From the Sarasota Herald-Tribune on 3-25-21:
Preparing for a successful post-college career takes strategy, focus and grit. At New College, our faculty, staff and administration are constantly promoting our talented students and readying them for the competitive job market.
This commitment was perfectly exemplified this week at one of our most popular yearly events: The Cross College Alliance (CCA) Reverse Career Fair.
A fully online and free gathering, the fair was held live on Remo (a piece of software for virtual conferences) on March 25, and employers from across the state and nation recruited top talent from the Florida Suncoast.
More than 50 students from New College, Ringling College of Art and Design (RCAD), State College of Florida (SCF) and the University of South Florida (USF) represented themselves during the annual opportunity. Attendees were able to browse different booths and exhibits while networking.
“From an employer’s perspective, this year’s Reverse Career Fair offered a guaranteed return on investment because recruiters could target and meet talented candidates with diverse interests (and educational backgrounds) that specifically aligned with their hiring needs – all in an interactive, virtual environment,” said Dwayne Peterson, the director of New College’s Center for Career Engagement and Opportunity (CEO) and one of the event organizers.
The aim of a “reverse” career fair is to spotlight students (so each student has a table where they greet and interview potential employers, not the other way around). And the remote format, now in its second year for the CCA, already has proven to be a massive success.
Last March, 76 employer representatives participated in the fair, and more than half of all student participants were offered at least one interview (several also landed jobs and internships).
But making the fair remote was a move born out of necessity. During spring break 2020, as the New College campus was being evacuated because of the COVID-19 pandemic, the previously in-person gathering pivoted quickly. This shift was thanks to quick-thinking organizers at the CEO, including Peterson and Assistant Directors Maddie Tympanick, Lisandra Jimenez and Ciara Suarez.
The CCA had planned to host the 2018-founded event for the first time at New College on March 26, 2020, in Sudakoff Conference Center. Organizers intended to invite employers to visit student booths for handshakes, networking and recruiting – until, of course, the pandemic rendered the concept unrealistic.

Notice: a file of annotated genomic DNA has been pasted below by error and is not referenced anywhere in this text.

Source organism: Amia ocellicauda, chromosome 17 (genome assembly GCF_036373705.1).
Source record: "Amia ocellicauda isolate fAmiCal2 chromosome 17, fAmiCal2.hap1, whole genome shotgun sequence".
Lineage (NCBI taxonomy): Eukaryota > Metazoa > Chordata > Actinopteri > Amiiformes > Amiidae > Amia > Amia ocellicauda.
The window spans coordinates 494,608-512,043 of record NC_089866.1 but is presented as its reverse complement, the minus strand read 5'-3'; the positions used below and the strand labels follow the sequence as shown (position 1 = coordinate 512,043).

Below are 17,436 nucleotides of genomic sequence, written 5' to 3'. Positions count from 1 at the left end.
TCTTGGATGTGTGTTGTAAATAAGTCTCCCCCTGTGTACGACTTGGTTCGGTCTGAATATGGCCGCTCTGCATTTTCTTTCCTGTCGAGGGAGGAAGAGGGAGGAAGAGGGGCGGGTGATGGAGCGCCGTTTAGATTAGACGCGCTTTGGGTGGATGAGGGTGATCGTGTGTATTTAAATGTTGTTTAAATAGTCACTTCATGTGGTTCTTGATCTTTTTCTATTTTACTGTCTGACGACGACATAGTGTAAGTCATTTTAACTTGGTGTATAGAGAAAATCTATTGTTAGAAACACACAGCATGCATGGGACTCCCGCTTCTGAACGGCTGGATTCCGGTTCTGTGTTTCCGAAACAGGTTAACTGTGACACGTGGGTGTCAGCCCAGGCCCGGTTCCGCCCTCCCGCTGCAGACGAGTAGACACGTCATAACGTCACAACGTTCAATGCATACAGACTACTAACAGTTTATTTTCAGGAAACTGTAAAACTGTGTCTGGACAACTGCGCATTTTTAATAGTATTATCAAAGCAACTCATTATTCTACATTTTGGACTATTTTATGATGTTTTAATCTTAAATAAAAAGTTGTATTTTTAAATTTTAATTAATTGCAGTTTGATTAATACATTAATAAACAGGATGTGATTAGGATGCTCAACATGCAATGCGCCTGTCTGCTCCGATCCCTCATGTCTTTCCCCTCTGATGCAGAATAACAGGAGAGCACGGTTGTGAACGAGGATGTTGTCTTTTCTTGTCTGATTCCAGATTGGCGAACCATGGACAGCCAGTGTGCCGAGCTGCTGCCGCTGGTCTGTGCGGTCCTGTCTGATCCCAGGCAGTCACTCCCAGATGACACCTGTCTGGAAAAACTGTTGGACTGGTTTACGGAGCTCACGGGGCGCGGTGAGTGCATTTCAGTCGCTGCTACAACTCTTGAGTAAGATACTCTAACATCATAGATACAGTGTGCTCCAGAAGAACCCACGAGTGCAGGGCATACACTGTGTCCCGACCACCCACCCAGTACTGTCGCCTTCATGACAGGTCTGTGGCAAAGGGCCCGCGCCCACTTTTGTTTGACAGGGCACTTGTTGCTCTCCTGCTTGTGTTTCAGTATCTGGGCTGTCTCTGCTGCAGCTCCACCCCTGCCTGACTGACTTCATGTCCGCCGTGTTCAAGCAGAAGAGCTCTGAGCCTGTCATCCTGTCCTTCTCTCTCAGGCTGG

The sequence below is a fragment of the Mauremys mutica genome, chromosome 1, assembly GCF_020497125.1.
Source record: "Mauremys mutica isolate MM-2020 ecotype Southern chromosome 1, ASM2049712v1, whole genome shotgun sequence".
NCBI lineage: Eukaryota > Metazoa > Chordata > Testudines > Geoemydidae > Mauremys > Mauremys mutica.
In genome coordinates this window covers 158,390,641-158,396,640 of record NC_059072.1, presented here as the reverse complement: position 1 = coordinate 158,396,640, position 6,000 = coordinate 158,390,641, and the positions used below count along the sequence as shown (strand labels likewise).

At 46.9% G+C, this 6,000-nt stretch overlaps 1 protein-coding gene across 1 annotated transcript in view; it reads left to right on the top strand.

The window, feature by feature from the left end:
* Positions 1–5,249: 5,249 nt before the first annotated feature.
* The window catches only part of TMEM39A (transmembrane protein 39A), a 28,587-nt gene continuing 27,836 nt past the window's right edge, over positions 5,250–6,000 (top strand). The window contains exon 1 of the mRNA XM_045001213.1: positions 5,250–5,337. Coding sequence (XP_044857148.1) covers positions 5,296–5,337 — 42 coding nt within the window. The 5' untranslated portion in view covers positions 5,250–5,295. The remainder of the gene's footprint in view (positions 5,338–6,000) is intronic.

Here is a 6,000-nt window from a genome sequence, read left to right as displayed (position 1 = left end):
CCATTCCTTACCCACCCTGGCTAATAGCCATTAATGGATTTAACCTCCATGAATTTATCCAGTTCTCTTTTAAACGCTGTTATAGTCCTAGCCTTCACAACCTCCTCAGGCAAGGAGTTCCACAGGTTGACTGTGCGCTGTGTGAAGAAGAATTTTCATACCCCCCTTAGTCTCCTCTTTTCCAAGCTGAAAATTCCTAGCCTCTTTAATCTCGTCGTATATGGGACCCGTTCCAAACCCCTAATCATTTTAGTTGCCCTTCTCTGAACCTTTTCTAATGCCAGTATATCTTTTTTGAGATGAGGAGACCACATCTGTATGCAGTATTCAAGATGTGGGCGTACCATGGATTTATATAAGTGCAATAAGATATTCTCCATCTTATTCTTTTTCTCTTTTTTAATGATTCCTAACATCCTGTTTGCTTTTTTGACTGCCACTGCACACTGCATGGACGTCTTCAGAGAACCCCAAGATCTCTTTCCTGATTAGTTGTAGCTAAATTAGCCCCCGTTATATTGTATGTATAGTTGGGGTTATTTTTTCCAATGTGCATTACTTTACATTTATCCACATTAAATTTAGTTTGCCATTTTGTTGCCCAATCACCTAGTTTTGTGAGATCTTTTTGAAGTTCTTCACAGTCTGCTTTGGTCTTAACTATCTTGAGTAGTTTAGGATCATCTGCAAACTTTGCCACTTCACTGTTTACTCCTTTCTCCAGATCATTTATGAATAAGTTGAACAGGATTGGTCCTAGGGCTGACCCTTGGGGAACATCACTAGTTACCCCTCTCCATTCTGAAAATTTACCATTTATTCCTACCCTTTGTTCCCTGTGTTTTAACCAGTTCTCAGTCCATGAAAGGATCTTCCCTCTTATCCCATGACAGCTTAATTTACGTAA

“Since we couldn’t have an in-person fair, we put together a Google drive that was accessible to all registered employers. Our students put together folders with their résumés and recorded ‘elevator pitch’ introduction videos,” Peterson said. “Our CEO team individually coached each one of our students and helped gently push them to the finish line. Turning this virtual was happening at the same time students were relocating physically. But our coaches got on the phone with students one at a time and made sure they were prepared.”
Some participants dropped out at the last minute, but an impressive number of New College students pushed through and ended up accounting for 18 of the 31 student attendees (more than half). Then, when a mass of employers from all over the country (not just regional) started showing interest in the event, New College students began benefiting big time.
“When this event went virtual, the number of employers registered skyrocketed from 30 to 76. Recruiting programs nationally were all being canceled so recruiters were like, ‘How am I going to get talent?’ They were actively looking for ways to connect with students,” Peterson said. “And our event, because we turned it virtual in a day, became probably one of the first virtual events available in Handshake (the career software system that we and many employers use). They really noticed us.”
Reverse career fairs, as a whole, are an emerging trend nationwide. The National Association of Colleges and Employers has even recognized the uniqueness and efficacy of this event and its format (a concept that USF Sarasota-Manatee initially created).
“At a regular career fair, by happenstance, the right student might come to an employer’s table, or – in many cases – recruiters leave without any good candidates,” Peterson said. “This virtual format allows our students to connect with opportunities outside of our region. It works out so students can explore opportunities all over the country.”
It is never too early for students to begin thinking about – and working diligently toward – their post-collegiate paths.
Learning how to promote oneself and connect with future employers, all before graduation, provides students with invaluable experience in a world where adults can expect to average eight different careers during their working lives.
We know how bright CCA and New College students are, and we want to give them every opportunity to shine.